Most new companies fail. The same should be true of co-operatives. This has to happen, because it is (rightly) very easy to create a new company or co-operative, and (inevitably) very hard to make it successful.

    In no sense does this reflect on whether co-operatives are a good idea or not. Which would be my point.

  • David Pollard 16th Jan '12 - 8:17pm

    Not only was Nick Clegg’s speech great, it covered a much wider spectrum than is discussed here. He also dealt well with a wider range of questions.
    All he has to do now, is to apologise for signing that ‘pledge’ against raising tuition fees,and we will be on our way!

  • Speaking as an employee, shares in the company are of less interest than a share of profit – as this is more directly linked with staff performance. Back in the nineties I remember a good government scheme which was unfortunately phased out (info from http://www.employeebenefits.co.uk: However, since tax breaks on approved profit-sharing schemes were phased out by the government in December 2002, to make way for share incentive plans, standalone profit-sharing schemes have now become the exception rather than the rule … Although relatively few firms now operate standalone profit-sharing schemes, some employers still see a value in doing so. At the John Lewis Partnership, which employs 64,000 staff, for example, profit sharing remains central to its partnership ethos.)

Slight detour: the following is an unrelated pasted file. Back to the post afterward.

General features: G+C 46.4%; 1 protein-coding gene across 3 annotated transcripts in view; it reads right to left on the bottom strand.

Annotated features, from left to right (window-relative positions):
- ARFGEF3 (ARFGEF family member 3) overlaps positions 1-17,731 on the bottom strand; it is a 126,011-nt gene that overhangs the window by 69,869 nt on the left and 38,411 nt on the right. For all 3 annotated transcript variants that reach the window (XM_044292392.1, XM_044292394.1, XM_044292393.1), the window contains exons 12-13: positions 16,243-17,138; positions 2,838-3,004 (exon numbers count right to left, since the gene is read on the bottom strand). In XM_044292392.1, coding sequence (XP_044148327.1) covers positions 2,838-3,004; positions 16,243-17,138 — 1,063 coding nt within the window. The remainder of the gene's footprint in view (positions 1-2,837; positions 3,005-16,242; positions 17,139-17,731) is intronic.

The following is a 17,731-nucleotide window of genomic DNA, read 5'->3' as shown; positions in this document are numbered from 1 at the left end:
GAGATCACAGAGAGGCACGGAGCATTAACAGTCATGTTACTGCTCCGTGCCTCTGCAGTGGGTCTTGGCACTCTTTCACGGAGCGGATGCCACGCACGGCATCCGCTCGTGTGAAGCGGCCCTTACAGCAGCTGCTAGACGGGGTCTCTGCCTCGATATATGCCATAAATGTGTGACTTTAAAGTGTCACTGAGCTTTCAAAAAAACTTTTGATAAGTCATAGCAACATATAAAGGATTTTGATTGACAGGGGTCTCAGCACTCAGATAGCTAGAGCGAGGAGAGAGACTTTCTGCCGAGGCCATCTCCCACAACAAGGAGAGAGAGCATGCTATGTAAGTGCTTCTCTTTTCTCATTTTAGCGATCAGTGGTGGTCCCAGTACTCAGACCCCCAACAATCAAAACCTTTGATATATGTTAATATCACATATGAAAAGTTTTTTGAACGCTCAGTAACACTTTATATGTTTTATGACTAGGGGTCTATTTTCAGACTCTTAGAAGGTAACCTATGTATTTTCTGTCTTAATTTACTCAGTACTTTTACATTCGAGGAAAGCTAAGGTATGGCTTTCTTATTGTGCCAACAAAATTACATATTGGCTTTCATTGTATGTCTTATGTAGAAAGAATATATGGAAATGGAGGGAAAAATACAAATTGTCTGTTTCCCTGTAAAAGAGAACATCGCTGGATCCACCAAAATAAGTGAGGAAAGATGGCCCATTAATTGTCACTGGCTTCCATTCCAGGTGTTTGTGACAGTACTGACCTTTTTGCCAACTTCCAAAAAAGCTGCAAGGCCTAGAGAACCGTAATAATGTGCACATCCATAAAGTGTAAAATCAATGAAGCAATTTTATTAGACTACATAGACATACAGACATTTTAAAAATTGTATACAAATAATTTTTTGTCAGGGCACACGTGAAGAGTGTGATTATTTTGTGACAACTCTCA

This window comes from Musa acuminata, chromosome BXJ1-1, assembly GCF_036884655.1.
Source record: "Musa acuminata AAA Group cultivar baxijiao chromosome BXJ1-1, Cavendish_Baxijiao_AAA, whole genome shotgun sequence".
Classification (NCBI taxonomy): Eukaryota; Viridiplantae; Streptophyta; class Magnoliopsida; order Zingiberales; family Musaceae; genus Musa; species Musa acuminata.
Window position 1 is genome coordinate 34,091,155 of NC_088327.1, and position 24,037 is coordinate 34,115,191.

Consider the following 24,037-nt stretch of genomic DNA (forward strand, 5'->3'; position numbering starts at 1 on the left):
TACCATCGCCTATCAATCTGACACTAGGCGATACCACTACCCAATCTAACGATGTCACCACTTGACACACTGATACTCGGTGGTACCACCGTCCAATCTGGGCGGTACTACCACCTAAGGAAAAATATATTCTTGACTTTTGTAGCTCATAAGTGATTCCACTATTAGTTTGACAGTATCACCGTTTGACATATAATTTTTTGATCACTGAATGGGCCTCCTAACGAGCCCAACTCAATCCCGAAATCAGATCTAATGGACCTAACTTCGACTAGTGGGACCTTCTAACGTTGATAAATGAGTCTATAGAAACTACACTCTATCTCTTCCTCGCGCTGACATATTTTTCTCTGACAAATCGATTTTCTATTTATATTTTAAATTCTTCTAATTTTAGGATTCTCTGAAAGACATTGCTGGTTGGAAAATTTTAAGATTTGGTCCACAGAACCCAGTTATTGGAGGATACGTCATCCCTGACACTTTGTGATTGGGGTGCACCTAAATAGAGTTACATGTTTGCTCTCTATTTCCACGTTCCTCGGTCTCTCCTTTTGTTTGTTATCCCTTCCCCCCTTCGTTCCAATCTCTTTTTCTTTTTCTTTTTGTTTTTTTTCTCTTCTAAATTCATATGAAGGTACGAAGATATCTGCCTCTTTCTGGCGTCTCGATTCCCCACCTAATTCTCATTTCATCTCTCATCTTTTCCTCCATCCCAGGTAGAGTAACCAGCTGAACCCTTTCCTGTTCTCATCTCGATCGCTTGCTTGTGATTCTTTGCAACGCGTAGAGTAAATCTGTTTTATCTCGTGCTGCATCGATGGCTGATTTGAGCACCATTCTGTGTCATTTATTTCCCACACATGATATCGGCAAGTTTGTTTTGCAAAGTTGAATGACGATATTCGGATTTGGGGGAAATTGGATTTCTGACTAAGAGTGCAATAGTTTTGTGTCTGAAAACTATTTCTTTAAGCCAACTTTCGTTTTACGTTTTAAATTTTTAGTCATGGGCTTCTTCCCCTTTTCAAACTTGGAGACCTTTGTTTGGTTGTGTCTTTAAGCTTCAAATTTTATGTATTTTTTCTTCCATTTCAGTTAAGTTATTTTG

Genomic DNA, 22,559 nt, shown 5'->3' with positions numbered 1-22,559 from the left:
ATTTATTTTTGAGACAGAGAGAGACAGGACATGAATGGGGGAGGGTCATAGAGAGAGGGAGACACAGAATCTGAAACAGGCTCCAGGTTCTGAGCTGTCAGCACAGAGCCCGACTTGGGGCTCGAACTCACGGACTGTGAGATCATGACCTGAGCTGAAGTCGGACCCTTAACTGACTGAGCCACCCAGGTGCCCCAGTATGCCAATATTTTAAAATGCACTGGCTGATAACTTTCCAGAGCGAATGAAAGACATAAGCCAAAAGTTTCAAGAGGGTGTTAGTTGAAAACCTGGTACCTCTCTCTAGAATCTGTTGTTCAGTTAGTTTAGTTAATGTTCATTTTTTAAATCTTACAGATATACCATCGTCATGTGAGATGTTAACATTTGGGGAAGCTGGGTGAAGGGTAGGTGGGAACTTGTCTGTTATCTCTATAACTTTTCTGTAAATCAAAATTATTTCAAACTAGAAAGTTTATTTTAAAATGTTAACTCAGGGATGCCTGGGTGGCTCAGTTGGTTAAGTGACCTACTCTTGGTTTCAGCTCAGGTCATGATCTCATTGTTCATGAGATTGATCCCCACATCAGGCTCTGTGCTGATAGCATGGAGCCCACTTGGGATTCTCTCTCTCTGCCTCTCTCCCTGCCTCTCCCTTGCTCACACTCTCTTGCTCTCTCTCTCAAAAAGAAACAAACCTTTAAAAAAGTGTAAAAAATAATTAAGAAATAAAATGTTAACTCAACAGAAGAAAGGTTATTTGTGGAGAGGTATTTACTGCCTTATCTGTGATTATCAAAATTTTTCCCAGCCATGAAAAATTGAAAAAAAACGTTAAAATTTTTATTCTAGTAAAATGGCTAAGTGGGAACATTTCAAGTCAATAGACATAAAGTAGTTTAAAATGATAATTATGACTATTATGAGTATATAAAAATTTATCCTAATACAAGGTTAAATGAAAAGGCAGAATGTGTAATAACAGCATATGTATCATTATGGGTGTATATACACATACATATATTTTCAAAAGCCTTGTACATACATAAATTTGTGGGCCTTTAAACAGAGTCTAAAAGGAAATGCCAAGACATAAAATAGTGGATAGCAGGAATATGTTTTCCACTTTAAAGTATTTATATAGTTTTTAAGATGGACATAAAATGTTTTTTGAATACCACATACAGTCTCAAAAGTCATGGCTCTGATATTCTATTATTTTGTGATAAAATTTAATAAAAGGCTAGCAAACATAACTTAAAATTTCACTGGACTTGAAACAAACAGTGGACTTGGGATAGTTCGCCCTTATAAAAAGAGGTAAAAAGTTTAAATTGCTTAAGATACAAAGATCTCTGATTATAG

• Richard Swales 16th Jan '12 - 11:56pm

    The actual proposal seems to be that the govt should get out the way and remove the hurdles for companies to pay their workers partly in shares if they want to offer that. Great idea however you look at it, but not likely to lead to the worker or ex-worker majority people are talking about in the company unless practiced for a long time. That the Tories are not the ones leading on opening this up is another example of why they are not a serious free-market party if it is not in the interests of who they see as their kind of people

    I like the idea with the hairdresser in a worker ruled company. At the job interview the boss asks ‘what ideas do you have about salary?’ and the girl says ‘mine or yours?’ – setting up yet another reason to offer jobs through contacts rather than openly.

    The reason why worker cooperatives form rarely is that the alternative of a start-up with everyone taking shares makes more sense as you are able to leave later without leaving the value of your work in building up the business behind, and you don’t see your share continually cut with the addition of new workers as a result of your success in building up the business. Second reason may be that the services of bosses in organising work is valued more by people who need work organising for them than by centre-left politicians.